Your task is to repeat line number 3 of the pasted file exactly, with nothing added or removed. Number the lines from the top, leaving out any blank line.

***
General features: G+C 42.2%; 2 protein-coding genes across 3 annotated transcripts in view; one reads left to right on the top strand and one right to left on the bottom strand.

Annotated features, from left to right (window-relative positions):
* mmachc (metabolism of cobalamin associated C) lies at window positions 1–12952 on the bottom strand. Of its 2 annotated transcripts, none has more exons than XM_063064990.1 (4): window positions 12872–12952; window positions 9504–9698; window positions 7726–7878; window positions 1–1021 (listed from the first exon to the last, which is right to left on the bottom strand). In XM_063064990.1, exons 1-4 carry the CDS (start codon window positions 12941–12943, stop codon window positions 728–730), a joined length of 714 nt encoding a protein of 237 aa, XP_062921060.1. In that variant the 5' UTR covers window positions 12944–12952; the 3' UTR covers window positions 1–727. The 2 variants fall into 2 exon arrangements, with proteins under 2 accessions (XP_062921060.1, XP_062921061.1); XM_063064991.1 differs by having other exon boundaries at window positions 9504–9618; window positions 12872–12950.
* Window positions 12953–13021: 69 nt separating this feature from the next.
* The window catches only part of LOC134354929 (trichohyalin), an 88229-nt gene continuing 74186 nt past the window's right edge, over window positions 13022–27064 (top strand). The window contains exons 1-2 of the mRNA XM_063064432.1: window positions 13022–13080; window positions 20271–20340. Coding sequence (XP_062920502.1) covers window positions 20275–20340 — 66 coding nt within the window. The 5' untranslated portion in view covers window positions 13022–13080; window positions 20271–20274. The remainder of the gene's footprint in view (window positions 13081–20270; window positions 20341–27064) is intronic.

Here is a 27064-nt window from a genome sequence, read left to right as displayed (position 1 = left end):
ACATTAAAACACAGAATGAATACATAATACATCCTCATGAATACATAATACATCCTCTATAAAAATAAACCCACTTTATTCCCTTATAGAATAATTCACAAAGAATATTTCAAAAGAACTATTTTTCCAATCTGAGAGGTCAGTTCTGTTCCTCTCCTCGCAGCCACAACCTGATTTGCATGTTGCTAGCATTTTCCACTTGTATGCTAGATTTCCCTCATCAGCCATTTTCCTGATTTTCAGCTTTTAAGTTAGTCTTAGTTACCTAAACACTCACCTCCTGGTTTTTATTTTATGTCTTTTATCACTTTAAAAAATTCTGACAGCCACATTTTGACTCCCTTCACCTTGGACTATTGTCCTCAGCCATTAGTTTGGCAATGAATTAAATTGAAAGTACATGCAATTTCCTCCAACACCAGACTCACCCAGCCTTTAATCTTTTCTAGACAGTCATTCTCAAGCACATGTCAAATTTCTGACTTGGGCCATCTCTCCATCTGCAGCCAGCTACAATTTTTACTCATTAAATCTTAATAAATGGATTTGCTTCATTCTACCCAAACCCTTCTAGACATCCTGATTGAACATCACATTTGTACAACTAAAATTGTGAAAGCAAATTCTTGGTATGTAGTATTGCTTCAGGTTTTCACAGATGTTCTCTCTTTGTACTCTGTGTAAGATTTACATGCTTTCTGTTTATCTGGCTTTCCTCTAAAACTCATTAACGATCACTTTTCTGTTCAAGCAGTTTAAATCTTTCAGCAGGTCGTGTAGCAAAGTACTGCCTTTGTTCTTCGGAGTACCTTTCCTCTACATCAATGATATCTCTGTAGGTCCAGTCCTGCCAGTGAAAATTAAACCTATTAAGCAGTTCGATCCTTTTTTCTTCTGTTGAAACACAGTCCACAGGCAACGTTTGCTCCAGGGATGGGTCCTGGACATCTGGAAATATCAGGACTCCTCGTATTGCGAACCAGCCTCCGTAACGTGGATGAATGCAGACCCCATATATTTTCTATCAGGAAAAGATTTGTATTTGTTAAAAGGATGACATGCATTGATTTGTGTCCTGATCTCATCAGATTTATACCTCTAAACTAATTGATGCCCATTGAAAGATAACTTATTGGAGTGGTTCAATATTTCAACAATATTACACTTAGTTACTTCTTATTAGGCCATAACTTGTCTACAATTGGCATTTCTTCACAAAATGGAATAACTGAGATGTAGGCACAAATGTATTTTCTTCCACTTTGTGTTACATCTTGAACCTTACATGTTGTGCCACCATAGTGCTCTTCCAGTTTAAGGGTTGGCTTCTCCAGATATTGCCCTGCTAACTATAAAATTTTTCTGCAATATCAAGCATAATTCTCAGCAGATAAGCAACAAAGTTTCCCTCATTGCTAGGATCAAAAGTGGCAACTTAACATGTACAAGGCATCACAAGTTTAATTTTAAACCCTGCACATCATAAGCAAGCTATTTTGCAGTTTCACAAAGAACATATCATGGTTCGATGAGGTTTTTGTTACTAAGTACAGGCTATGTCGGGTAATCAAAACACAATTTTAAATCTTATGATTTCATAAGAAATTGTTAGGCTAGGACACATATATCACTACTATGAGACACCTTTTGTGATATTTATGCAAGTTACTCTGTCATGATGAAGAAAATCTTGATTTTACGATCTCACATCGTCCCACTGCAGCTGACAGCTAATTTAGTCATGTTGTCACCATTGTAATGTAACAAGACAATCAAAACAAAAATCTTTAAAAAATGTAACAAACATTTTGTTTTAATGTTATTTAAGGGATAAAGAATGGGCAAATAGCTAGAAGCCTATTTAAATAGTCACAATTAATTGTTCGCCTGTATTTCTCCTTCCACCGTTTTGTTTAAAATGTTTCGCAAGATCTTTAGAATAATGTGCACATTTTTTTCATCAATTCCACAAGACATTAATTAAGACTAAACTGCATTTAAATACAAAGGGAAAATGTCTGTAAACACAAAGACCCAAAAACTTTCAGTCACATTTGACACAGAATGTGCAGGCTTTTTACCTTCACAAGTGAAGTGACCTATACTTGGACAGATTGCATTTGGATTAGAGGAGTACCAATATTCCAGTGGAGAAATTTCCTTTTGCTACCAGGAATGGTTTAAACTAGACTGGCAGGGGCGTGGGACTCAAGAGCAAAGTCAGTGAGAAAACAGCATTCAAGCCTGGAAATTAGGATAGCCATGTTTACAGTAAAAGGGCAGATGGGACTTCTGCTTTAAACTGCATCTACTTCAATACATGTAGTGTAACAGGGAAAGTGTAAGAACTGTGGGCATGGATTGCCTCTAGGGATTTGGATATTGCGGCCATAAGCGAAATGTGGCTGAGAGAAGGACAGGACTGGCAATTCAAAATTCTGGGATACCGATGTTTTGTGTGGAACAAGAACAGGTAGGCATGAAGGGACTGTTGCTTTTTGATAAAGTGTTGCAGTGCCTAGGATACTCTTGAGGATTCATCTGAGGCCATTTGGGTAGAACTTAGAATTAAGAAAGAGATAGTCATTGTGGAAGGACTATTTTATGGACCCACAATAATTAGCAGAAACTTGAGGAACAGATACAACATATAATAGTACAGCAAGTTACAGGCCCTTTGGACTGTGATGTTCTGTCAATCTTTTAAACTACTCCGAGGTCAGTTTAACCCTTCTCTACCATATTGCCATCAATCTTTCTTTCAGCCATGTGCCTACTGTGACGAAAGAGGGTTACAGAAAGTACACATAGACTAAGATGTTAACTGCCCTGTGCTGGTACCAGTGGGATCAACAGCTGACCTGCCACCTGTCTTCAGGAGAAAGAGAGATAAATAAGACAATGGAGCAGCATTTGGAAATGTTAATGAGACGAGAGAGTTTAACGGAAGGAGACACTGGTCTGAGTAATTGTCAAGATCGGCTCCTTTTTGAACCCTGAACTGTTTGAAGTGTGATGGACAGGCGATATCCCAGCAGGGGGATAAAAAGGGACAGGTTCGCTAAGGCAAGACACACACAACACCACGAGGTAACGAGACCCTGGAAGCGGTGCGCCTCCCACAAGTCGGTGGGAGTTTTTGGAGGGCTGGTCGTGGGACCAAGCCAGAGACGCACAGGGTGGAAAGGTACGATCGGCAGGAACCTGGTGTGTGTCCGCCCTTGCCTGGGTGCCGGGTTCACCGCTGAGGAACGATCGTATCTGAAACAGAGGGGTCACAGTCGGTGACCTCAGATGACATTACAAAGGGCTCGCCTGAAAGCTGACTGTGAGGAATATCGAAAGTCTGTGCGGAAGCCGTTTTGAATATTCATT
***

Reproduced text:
* mmachc (metabolism of cobalamin associated C) lies at window positions 1–12952 on the bottom strand. Of its 2 annotated transcripts, none has more exons than XM_063064990.1 (4): window positions 12872–12952; window positions 9504–9698; window positions 7726–7878; window positions 1–1021 (listed from the first exon to the last, which is right to left on the bottom strand). In XM_063064990.1, exons 1-4 carry the CDS (start codon window positions 12941–12943, stop codon window positions 728–730), a joined length of 714 nt encoding a protein of 237 aa, XP_062921060.1. In that variant the 5' UTR covers window positions 12944–12952; the 3' UTR covers window positions 1–727. The 2 variants fall into 2 exon arrangements, with proteins under 2 accessions (XP_062921060.1, XP_062921061.1); XM_063064991.1 differs by having other exon boundaries at window positions 9504–9618; window positions 12872–12950.